The Saha Equation

We seem to have hit a roadblock. When we include atomic physics in our calculations, it seems that the Balmer lines should grow stronger and stronger as stars grow hotter and hotter. But the observations show that the Balmer lines decrease in strength at temperatures beyond 10,000 Kelvin. What's going on?

The problem isn't the atomic physics, per se. It's that we simply haven't included enough atomic physics. The Boltzmann equation tells us about the relative populations of a given species of atom: neutral hydrogen is one species, ionized hydrogen is a second, singly-ionized calcium is a third. What we have not YET considered is the interaction between species.


The missing piece: ionization?

Our calculations yesterday assumed that all the hydrogen atoms in a star's photosphere were neutral; or, more accurately, it provided the ratio of neutral atoms in the n=2 state to the n=1 state. But what if the number of neutral atoms changes drastically from A stars to B stars? That might cause there to be many more neutral atoms in the n=2 state in an A star, even if its temperature is lower than that of a B star.

Hmmmm. How to find the fraction of H atoms which are neutral? As a very rough first try, we might say, "When the temperature rises high enough that the typical kinetic energy of atoms reaches the energy required to ionize a hydrogen atom, then the material becomes ionized." In other words,

Exercise:
  1. At what temperature will the "typical" collision cause a hydrogen atom to be ionized from its ground state?
  2. How does that compare to the temperature of A and B stars?






Well, that doesn't seem to explain the situation with A and B stars, does it?


The partition function

Hold on a moment -- that calculation shows that stars must be REALLY hot in order for a collision to ionize a hydrogen atom in its ground state. But what about atoms in excited states? The first excited level, n=2, is more than halfway from the ground state to the ionization energy. If we include atoms of all levels in the calculations, we might discover that even stars with relatively low temperatures can ionize most of the hydrogen in their photospheres.

In order to do this calculation properly, we need to form a weighted average of the fraction of neutral atoms in each energy state.

If we can form the partition function of all hydrogen atoms in the neutral stage -- call that ZI -- and the partition function of all hydrogen atoms in the ionized stage -- call that ZII -- then we can use the Saha equation to compute the relative number of atoms in each ionization stage.

In this equation, ne is the number density of free electrons, and χ is the energy required to ionize a hydrogen atom from its ground state.

Exercise: How does the ionized fraction of hydrogen depend on the density of free electrons? Can you explain this?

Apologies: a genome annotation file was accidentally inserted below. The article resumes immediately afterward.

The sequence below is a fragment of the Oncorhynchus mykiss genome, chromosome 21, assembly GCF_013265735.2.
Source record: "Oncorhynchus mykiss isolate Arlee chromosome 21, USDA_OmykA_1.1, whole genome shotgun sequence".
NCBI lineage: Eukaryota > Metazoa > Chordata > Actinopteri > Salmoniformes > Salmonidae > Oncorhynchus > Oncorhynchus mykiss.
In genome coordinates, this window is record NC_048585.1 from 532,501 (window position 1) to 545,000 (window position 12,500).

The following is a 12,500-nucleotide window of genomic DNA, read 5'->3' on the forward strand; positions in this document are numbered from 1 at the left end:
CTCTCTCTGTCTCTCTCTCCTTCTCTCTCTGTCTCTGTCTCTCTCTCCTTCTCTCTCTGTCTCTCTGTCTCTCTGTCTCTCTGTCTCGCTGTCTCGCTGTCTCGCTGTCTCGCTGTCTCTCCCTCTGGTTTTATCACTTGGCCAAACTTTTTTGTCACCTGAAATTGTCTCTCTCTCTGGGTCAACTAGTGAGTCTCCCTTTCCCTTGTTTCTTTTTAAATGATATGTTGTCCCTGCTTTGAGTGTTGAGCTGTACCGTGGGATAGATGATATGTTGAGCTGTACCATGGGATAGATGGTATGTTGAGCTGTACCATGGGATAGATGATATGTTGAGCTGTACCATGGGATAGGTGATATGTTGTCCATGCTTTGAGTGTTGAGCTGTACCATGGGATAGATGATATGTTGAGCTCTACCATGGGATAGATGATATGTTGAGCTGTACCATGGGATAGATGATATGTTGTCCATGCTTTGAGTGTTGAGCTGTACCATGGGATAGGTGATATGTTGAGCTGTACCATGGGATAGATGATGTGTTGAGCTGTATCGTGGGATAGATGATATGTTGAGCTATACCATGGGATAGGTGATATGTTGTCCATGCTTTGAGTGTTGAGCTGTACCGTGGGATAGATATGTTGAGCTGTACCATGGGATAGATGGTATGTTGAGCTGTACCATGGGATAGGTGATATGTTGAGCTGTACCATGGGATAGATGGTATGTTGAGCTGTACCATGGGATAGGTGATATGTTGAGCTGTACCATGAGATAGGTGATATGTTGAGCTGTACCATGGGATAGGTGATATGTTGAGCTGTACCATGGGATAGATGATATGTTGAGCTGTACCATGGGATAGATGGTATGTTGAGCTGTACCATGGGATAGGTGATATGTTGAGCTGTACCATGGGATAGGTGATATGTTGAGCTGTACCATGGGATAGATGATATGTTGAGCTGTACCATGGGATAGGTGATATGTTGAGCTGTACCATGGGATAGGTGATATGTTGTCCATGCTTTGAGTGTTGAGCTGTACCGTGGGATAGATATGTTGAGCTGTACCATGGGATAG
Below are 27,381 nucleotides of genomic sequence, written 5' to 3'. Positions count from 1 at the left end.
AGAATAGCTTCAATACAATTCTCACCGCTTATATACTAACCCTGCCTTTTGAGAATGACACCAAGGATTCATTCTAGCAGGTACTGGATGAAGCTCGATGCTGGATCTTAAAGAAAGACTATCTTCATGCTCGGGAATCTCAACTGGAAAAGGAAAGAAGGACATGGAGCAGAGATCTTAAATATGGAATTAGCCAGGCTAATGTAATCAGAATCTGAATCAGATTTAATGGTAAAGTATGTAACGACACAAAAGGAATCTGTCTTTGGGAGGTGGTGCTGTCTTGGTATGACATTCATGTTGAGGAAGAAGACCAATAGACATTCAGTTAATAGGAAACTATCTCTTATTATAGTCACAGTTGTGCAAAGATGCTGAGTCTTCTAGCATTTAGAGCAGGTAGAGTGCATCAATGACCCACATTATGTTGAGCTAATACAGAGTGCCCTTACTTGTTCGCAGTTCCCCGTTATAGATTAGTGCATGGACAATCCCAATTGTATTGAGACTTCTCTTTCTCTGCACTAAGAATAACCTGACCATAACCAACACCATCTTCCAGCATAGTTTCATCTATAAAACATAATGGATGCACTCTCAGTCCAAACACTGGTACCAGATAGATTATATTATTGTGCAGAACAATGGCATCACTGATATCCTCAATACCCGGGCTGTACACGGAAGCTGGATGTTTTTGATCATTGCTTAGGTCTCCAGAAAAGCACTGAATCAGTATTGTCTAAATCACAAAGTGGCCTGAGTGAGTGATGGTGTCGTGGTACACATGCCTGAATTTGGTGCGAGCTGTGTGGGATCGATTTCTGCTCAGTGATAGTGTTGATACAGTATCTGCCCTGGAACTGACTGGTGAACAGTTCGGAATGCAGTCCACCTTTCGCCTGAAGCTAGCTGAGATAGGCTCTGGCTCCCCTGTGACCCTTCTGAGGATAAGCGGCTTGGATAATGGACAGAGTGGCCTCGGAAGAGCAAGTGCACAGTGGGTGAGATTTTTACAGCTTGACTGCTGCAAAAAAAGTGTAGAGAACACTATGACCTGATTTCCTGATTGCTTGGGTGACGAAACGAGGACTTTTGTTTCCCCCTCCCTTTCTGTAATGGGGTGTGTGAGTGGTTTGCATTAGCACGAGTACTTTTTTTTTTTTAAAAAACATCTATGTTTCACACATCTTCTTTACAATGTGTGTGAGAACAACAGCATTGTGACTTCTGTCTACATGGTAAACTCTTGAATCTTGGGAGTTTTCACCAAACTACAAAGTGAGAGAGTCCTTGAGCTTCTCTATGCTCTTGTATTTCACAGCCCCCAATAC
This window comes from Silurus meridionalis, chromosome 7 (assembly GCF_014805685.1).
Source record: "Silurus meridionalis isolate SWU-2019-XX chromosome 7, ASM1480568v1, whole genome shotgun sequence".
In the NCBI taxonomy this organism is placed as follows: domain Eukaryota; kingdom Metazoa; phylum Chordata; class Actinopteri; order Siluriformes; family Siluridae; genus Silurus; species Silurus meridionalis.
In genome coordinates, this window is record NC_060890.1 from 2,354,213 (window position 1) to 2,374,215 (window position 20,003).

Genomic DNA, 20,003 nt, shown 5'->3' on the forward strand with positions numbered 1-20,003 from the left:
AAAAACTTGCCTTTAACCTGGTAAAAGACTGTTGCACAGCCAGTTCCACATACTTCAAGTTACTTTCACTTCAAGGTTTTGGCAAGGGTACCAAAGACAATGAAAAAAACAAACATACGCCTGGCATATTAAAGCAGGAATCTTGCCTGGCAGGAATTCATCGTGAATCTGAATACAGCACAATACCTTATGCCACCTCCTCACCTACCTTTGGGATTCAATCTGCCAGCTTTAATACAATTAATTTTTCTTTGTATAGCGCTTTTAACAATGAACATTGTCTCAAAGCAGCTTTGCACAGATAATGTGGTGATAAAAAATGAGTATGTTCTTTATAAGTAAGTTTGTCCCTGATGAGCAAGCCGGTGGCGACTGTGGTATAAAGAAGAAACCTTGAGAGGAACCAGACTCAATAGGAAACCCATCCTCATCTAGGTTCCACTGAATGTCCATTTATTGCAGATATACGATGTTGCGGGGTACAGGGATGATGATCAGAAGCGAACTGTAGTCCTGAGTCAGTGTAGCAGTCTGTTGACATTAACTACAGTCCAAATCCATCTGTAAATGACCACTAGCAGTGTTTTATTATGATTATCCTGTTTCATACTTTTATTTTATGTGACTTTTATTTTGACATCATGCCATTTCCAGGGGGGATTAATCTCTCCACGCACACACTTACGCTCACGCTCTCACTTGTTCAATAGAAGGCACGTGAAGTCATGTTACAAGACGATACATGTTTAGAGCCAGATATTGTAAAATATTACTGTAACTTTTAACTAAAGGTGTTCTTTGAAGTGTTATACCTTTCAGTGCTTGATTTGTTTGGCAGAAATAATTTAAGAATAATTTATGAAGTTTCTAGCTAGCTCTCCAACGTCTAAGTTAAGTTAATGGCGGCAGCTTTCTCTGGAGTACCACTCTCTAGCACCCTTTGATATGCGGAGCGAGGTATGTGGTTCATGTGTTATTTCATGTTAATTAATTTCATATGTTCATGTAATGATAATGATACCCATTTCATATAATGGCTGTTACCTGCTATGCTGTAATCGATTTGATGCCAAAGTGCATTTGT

At temperatures of ordinary stars, kT is much less than 10.2 eV, the energy required to excite a hydrogen atom from the n=1 to n=2 state. Almost all neutral H atoms are in the ground state, so ZI is very nearly 1. An ionized H atom has no energy states, so by definition, ZII is exactly 1. That makes the calculation simple...

Material in ordinary stellar atmospheres obeys the ideal gas law, so one can replace the density of free electrons with a value involving the pressure of the free electrons and temperature.

Exercise:
  1. Write down the ideal gas law, in the form involving k.
  2. Rearrange this law to put density n on the left-hand side, and everything else on the right.
  3. Rewrite the Saha equation, using your formula to replace the density of free electrons ne with other quantities.
  4. Use your formula to calculate the ratio of ionized to neutral hydrogen in a star with electron pressure Pe = 200 dyne per sq. cm.. Pick temperatures of 3000, 5000, 8000, 11000 Kelvin.


Putting it all together

Okay, let's consider a very simple model of a stellar atmosphere:

Call the number of neutral atoms in the n=1 state N1, the number of neutral atoms in the n=2 state N2, and the number of ionized atoms Ni. In order to absorb light and create the Balmer absorption lines, there must be lots of hydrogen atoms in the n=2 state. We can calculate the fraction of all atoms in this state like so:

Exercise: For stars of temperature 3000, 5000, 8000, 11000 Kelvin,
  1. what fraction of all hydrogen atoms are neutral?
  2. what fraction of neutral hydrogen atoms are in the n=2 state?
  3. what fraction of all hydrogen atoms are in the n=2 state?
Which star should have the strongest Balmer absorption lines?

When you have finished your calculations, compare the results to those in the textbook, or here:


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